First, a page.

After Hurricane Irene sent flood waters raging through the tiny town of Wilmington, Vermont, in 2011, residents responded the way they always had.
They showed up with bucket loaders, shovels and anything they could find to clean out mud-caked basements.
When word spread in April that Cleon Boyd, a lifelong resident who embodied the town's toughness, had died from coronavirus, residents of the community of 1,800 people knew they had to do something.
The 64-year-old Boyd is the only person to die from the virus in Wilmington. It also claimed his twin brother Leon, who died a week later at a hospital across the border in New Hampshire.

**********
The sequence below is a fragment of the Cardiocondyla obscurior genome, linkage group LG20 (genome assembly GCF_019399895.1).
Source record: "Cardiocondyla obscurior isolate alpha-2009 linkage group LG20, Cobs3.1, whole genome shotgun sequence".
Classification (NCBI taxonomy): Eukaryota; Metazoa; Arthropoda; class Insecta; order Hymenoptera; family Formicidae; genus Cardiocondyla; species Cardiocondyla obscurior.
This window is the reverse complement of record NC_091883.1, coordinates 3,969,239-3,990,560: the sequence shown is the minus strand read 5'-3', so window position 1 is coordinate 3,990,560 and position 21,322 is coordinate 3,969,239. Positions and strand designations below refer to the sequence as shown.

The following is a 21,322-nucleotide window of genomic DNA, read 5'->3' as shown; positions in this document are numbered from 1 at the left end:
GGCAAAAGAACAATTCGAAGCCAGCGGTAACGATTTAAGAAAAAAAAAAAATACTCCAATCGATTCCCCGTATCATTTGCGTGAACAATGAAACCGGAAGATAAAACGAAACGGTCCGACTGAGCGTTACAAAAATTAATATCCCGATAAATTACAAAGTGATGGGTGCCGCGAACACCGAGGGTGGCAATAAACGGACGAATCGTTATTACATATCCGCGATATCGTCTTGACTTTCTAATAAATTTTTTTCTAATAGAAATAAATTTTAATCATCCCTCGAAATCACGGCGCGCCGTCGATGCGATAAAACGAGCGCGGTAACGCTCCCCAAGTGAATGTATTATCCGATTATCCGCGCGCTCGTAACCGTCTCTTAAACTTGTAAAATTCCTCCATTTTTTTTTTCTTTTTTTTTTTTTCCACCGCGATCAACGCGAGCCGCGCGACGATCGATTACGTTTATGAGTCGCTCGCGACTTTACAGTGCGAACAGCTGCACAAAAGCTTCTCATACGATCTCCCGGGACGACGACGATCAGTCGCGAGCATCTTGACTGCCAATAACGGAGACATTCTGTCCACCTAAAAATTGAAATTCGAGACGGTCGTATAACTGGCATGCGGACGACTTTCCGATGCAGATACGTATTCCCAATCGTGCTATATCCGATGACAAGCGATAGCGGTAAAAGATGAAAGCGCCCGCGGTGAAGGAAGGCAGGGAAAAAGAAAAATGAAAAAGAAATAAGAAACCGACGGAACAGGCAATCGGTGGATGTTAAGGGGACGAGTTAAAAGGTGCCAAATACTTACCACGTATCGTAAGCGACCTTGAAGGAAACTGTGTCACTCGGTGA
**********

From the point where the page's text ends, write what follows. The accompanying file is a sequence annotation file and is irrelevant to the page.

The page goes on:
The virus that was ravaging faraway big cities such as New York and Los Angeles had found its way to Wilmington, where the deaths of the twins serve as a stark reminder that few places — no matter how small or out of the way — are safe from the devastating reach of the virus.
"I don't know if we will ever move on from it," said Meghan Carrier, one of Cleon Boyd's four children. "With all the pandemic stuff going on and the way my dad died first from the virus, I think it has left a mark on people. Once my uncle died, it made a bigger impact because they were brothers."